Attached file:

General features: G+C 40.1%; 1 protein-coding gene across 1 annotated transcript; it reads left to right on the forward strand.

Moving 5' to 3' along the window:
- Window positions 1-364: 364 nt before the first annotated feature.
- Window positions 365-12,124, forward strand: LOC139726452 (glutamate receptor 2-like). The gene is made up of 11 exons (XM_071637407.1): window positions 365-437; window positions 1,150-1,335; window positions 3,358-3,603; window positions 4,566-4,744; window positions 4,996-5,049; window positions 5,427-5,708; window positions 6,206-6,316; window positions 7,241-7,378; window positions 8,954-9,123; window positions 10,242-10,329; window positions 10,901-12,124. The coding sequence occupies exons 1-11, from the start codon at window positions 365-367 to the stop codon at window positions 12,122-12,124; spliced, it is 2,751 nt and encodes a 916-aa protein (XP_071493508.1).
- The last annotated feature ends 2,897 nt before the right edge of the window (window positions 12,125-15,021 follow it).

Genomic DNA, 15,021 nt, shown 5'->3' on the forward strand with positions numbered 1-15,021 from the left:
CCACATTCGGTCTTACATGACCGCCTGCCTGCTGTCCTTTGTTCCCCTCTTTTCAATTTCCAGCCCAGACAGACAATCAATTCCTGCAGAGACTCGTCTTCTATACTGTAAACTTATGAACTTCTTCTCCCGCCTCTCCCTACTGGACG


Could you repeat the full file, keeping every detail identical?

General features: G+C 40.1%; 1 protein-coding gene across 1 annotated transcript; it reads left to right on the forward strand.

Moving 5' to 3' along the window:
- Window positions 1-364: 364 nt before the first annotated feature.
- Window positions 365-12,124, forward strand: LOC139726452 (glutamate receptor 2-like). The gene is made up of 11 exons (XM_071637407.1): window positions 365-437; window positions 1,150-1,335; window positions 3,358-3,603; window positions 4,566-4,744; window positions 4,996-5,049; window positions 5,427-5,708; window positions 6,206-6,316; window positions 7,241-7,378; window positions 8,954-9,123; window positions 10,242-10,329; window positions 10,901-12,124. The coding sequence occupies exons 1-11, from the start codon at window positions 365-367 to the stop codon at window positions 12,122-12,124; spliced, it is 2,751 nt and encodes a 916-aa protein (XP_071493508.1).
- The last annotated feature ends 2,897 nt before the right edge of the window (window positions 12,125-15,021 follow it).

Genomic DNA, 15,021 nt, shown 5'->3' on the forward strand with positions numbered 1-15,021 from the left:
CCACATTCGGTCTTACATGACCGCCTGCCTGCTGTCCTTTGTTCCCCTCTTTTCAATTTCCAGCCCAGACAGACAATCAATTCCTGCAGAGACTCGTCTTCTATACTGTAAACTTATGAACTTCTTCTCCCGCCTCTCCCTACTGGACG